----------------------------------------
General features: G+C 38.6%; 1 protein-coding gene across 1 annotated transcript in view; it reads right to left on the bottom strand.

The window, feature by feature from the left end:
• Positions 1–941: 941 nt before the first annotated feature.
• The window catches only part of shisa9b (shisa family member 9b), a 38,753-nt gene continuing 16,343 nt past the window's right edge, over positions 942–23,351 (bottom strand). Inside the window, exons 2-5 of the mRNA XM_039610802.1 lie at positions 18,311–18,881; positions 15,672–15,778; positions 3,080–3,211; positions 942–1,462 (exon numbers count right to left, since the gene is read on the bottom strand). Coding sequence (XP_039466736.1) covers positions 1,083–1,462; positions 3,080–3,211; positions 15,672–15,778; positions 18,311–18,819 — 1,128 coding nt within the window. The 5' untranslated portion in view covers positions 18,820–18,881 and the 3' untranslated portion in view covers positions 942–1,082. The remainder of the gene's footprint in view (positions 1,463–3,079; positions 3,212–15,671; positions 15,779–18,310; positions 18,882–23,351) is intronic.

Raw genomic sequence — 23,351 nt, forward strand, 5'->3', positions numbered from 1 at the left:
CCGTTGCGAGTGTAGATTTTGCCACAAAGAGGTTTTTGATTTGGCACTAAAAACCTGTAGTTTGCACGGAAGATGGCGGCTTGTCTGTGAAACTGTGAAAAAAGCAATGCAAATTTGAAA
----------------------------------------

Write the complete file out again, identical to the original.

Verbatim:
General features: G+C 38.6%; 1 protein-coding gene across 1 annotated transcript in view; it reads right to left on the bottom strand.

The window, feature by feature from the left end:
• Positions 1–941: 941 nt before the first annotated feature.
• The window catches only part of shisa9b (shisa family member 9b), a 38,753-nt gene continuing 16,343 nt past the window's right edge, over positions 942–23,351 (bottom strand). Inside the window, exons 2-5 of the mRNA XM_039610802.1 lie at positions 18,311–18,881; positions 15,672–15,778; positions 3,080–3,211; positions 942–1,462 (exon numbers count right to left, since the gene is read on the bottom strand). Coding sequence (XP_039466736.1) covers positions 1,083–1,462; positions 3,080–3,211; positions 15,672–15,778; positions 18,311–18,819 — 1,128 coding nt within the window. The 5' untranslated portion in view covers positions 18,820–18,881 and the 3' untranslated portion in view covers positions 942–1,082. The remainder of the gene's footprint in view (positions 1,463–3,079; positions 3,212–15,671; positions 15,779–18,310; positions 18,882–23,351) is intronic.

Raw genomic sequence — 23,351 nt, forward strand, 5'->3', positions numbered from 1 at the left:
CCGTTGCGAGTGTAGATTTTGCCACAAAGAGGTTTTTGATTTGGCACTAAAAACCTGTAGTTTGCACGGAAGATGGCGGCTTGTCTGTGAAACTGTGAAAAAAGCAATGCAAATTTGAAA